Generators offer to supply the market with a certain amount of electricity for a particular price. AEMO accepts those offers, starting with the cheapest generator and working its way up to the more expensive generators until enough electricity has been secured to meet demand.
This process repeats every five minutes, with the highest offer that the AEMO accepts from a generator being set as the dispatch price for that five-minute period. (Since five-minute settlement was introduced in October 2021, this is also the spot price.)
NER: The National Electricity Rules govern the operation of the NEM. These rules are made by AEMC under the National Electricity Law.
Network constraint: A limitation on the dispatch of electricity imposed by the physical capabilities of the transmission network. See ‘congestion’.
Net zero emissions: Governments and businesses around the world are making public commitments to reach net zero, in line with international sustainability frameworks such as the Taskforce for Climate-Related Financial Disclosures (TCFD). A net zero commitment typically relates to the date by which an organisation will emit net zero tonnes of scope 1, 2 and 3 carbon emissions. This can be achieved through the use of energy sources which do not emit carbon, by offsetting emissions, or a combination of the two.
Operational demand: The demand for energy supplied from the grid, as opposed to behind-the-meter systems like rooftop solar. Minimum operational demand is the lowest level of demand for energy from the grid on any given day.
Peak demand: The amount of power required to supply customers at times when demand is greatest.
Peaking plants: Generators that only run when demand is high. These are usually gas-fired generators – they can be ramped up and down faster than coal-fired generators, which makes them ideal for times of peak demand, but they are relatively expensive to operate and typically only run for a few hours at a time.
Peak ramps: Sharp fluctuations in supply and demand.
PPA: Under a Power Purchase Agreement, businesses agree to buy power from a renewable energy project at a fixed price over a long term. These agreements are intended to insulate businesses against rising electricity costs, while providing renewable energy projects with revenue certainty. These agreements can be made directly between generators and customers, or ‘sleeved’ through an energy retailer acting as an intermediary.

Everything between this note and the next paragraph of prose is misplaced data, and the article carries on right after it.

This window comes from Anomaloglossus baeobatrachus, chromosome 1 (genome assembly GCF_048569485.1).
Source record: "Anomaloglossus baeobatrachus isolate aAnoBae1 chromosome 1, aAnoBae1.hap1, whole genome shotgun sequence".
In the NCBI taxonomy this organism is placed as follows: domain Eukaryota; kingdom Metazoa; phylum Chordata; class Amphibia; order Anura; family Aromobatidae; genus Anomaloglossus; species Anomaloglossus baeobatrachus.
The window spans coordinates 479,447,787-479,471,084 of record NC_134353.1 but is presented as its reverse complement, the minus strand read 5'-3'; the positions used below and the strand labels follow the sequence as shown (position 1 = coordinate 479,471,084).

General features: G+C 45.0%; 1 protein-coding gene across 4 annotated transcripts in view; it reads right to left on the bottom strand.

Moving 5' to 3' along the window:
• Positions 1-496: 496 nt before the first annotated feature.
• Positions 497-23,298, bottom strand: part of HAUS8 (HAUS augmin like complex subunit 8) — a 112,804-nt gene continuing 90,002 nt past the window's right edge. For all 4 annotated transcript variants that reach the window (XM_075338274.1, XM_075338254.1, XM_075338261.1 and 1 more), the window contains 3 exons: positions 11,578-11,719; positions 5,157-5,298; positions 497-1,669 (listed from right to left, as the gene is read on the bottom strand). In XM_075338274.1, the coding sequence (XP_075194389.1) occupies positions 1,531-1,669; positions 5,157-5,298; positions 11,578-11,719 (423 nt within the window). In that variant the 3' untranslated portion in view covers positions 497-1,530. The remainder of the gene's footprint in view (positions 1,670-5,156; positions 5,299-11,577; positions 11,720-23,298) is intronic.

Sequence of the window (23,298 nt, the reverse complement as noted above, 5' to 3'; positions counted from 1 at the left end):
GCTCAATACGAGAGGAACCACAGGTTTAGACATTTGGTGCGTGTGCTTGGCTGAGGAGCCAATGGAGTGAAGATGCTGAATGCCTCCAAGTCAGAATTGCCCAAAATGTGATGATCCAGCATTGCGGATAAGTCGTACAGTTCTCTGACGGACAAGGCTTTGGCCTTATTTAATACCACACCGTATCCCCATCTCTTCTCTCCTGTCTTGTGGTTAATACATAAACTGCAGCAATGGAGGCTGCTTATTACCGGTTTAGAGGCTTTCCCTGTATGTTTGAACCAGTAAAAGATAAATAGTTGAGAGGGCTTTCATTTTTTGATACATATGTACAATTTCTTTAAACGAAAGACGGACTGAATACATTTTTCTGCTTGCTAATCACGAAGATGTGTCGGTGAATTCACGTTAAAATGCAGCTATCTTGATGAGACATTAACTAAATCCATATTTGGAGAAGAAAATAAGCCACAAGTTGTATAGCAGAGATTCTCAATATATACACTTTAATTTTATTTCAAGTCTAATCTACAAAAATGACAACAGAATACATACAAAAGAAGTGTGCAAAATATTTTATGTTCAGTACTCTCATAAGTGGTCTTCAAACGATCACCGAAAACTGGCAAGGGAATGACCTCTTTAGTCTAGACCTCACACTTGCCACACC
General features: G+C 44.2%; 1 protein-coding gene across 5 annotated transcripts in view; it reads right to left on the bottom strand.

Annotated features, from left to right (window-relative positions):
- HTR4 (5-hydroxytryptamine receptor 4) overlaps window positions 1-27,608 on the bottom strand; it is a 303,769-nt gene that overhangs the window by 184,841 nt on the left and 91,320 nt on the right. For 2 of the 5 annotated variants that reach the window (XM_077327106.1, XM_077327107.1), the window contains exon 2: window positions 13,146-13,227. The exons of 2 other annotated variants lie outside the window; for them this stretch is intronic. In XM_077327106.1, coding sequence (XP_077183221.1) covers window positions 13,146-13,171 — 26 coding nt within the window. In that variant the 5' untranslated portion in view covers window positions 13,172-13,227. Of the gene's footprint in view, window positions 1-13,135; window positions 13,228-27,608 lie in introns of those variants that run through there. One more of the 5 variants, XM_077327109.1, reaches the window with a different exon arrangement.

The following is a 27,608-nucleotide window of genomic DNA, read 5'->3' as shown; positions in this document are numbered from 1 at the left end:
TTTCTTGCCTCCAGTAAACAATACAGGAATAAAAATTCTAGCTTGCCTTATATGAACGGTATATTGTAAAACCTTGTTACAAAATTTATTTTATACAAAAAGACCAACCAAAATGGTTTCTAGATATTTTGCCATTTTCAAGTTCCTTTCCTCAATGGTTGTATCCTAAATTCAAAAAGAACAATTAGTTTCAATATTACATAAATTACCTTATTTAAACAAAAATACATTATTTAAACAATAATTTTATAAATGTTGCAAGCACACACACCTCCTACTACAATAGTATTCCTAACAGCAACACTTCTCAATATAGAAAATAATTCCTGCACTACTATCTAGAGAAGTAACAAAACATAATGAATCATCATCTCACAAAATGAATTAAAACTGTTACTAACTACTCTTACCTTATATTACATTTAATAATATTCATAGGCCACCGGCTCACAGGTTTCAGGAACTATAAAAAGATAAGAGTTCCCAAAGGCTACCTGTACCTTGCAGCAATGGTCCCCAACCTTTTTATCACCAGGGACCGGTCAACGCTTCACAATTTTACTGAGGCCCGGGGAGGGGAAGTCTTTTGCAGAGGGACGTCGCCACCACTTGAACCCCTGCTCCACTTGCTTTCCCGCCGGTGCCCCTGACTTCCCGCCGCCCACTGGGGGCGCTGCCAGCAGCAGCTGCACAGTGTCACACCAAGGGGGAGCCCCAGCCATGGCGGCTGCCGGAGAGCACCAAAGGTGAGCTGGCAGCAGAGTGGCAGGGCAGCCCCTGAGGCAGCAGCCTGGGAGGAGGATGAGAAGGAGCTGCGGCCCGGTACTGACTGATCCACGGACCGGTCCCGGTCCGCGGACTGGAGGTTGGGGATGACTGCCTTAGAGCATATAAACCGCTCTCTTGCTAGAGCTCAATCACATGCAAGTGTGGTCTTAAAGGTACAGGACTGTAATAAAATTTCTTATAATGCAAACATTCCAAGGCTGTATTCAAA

Ramping: The ability of a generator to start or stop on command. The ‘ramp rate’ is the amount of time the generator needs to increase or decrease their output.
Rebidding: Though the dispatch price can change every five minutes, generators make their offers up to a day and a half before the power is needed. There is often an unexpected need for more or less supply as the dispatch time draws closer, and when that happens, generators can submit a new offer called a rebid. (If the change in the offer occurs less than 15 minutes before the offer becomes active, this is called a late rebid.)
Rebids enable the NEM to be a dynamic market that reflects unexpected events and changing market conditions, so that supply and demand can be instantaneously matched. Most generators in the NEM put in multiple rebids each day in response to new information as it becomes available, though generators are required to provide a specific reason for the rebid and a record of when they became aware of this reason to ensure transparency.
Reference price: Retailers in New South Wales, South Australia and South East Queensland (where electricity prices are not regulated) must compare their offers to this same base rate whenever they advertise their offers. The reference price is set at the same price as the default market offer (see ‘DMO’).
Reliability: The extent to which customers have access to a continuous supply of energy. If there is reliability in the grid, it means there is adequate capacity – both in terms of generation and infrastructure – to supply customer demand.
Renewable energy: Energy that comes from sources that can be renewed, such as the sun, water, wind, and geothermal heat. While the supply of energy from these sources may be intermittent, they will never truly run out; as opposed to the finite natural resources required to produce fossil fuels.
Reserve: AEMO sets pre-determined reserves in the NEM to ensure there’s capacity to provide a buffer, above the level of the forecast electricity demand and to cover the impact of the loss of the largest energy inputs into a region.
To minimise the risk of draining these reserves and causing long-term outages, AEMO issues Lack of Reserve notices when required to encourage the market to increase supply and limit demand.